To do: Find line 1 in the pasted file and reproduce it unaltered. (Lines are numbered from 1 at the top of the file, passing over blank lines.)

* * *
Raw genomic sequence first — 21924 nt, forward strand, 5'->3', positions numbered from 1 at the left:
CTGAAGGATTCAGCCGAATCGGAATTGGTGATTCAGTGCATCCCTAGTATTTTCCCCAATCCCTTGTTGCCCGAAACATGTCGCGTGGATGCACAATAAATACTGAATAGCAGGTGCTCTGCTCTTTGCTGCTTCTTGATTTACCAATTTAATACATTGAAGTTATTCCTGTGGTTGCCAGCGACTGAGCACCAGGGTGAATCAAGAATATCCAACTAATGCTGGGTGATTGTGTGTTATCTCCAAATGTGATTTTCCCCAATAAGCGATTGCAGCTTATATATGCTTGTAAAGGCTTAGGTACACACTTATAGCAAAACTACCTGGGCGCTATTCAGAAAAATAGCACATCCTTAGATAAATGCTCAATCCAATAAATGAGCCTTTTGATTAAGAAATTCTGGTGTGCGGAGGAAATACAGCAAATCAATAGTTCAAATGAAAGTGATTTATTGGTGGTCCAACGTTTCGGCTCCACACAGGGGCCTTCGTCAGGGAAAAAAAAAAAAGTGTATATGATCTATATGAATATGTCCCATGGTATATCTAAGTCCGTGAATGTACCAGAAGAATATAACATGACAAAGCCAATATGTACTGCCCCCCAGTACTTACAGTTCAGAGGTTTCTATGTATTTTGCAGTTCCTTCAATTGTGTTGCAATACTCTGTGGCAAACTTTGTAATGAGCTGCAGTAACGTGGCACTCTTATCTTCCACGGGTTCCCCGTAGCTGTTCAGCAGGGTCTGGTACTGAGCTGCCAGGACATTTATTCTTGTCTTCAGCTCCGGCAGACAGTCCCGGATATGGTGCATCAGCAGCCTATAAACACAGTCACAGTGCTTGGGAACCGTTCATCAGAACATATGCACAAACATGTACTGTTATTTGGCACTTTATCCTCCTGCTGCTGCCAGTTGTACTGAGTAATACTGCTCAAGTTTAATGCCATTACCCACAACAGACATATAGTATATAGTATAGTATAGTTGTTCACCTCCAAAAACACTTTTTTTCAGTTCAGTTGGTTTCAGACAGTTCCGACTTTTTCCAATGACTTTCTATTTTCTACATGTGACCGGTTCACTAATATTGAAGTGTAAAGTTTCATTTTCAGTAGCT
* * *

Raw genomic sequence first — 21924 nt, forward strand, 5'->3', positions numbered from 1 at the left: